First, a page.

Earlier today, two circuits of the U.S. Court of Appeals handed down conflicting rulings regarding the legality of insurance subsidies offered in connection with federally facilitated exchanges. The controversy surrounding these subsidies involves language found in the Affordable Care Act (“ACA”) which provides that subsidies are available to individuals purchasing insurance through exchanges “established by the State.” The IRS interpreted this language broadly to allow for subsidies to be offered with both state and federally facilitated exchanges. The plaintiffs in both cases believe that the IRS exceeded its authority in expanding subsidies to states with federally facilitated exchanges, thereby unfairly exposing applicable large employers in those states to shared responsibility penalties.
In Halbig v. Burwell, the U.S. Court of Appeals for the District of Columbia held that the language of the ACA allowing for insurance subsidies in state operated exchanges did not apply to federally facilitated exchanges. However, only hours later, in King v. Burwell, the Fourth Circuit sided with the government and upheld the legality of insurance subsidies in connection with federally facilitated exchanges.
The conflicting results are due to differing interpretations of the statutory language. The Halbig Court, which struck down subsidies in connection with federal exchanges, relied on the actual language of the statute. This court determined that the language was unambiguous and restricted subsidies to insurance purchased on exchanges “established by the State.” Conversely, the King Court found the language of the statute to be ambiguous and “subject to multiple interpretations.” Due to this, the Court gave deference to the government’s broad interpretation of the language, and upheld the IRS final rule on the issue, which allowed for subsidies to be provided on both state and federal exchanges.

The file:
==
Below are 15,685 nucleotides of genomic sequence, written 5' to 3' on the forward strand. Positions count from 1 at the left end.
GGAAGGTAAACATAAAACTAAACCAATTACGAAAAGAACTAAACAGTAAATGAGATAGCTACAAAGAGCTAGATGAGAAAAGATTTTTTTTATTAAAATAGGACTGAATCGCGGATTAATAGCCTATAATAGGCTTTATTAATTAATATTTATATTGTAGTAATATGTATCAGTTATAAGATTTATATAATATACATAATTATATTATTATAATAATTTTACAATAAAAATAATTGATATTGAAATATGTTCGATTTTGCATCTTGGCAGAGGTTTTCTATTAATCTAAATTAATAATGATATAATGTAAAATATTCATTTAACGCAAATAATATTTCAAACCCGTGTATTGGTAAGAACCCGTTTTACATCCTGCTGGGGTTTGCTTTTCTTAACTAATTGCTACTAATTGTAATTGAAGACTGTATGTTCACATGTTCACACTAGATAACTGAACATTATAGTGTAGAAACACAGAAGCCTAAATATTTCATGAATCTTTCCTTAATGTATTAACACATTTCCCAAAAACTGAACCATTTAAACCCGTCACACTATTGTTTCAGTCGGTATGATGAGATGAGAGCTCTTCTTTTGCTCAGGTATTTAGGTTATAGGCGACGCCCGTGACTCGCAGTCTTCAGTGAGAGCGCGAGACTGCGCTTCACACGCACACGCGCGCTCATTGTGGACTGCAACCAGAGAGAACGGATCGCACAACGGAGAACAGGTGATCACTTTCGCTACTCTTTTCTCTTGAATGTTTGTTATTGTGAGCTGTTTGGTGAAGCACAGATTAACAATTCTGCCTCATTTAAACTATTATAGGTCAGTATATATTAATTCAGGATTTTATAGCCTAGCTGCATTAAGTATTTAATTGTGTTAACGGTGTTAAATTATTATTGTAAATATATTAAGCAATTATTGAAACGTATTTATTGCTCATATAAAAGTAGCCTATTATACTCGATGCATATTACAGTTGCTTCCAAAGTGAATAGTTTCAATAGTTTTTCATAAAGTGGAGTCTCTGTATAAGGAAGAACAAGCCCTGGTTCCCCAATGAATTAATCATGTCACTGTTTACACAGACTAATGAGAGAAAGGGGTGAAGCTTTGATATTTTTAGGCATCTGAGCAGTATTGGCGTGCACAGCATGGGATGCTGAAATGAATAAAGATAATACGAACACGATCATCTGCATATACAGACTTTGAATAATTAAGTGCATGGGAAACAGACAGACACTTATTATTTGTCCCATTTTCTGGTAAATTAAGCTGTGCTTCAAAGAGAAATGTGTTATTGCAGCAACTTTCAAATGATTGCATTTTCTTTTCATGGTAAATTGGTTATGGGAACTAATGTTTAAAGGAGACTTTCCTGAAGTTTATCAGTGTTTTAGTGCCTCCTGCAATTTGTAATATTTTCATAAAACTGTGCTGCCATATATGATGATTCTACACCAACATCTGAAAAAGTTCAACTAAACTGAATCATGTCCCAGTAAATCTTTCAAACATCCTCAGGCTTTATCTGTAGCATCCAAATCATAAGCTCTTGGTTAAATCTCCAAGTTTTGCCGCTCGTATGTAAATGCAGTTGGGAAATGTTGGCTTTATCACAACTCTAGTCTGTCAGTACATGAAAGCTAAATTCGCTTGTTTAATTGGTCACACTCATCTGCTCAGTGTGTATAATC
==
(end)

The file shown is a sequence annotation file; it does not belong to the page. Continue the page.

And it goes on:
Both of today’s decisions will be appealed. In addition, we are still awaiting a decision from the federal court in Indianapolis in State of Indiana v. IRS, which involves similar arguments raised by the state and thirty-nine Indiana public schools. The public schools in State of Indiana v. IRS are represented by Bose McKinney & Evans LLP. (State v. IRS – Amended Complaint) For now, employers should continue to assume that the shared responsibility penalties will be effective January 1, 2015. Ultimately, the United States Supreme Court may need to determine whether the IRS may validly impose penalties upon employers located in states that do not operate a state-based exchange.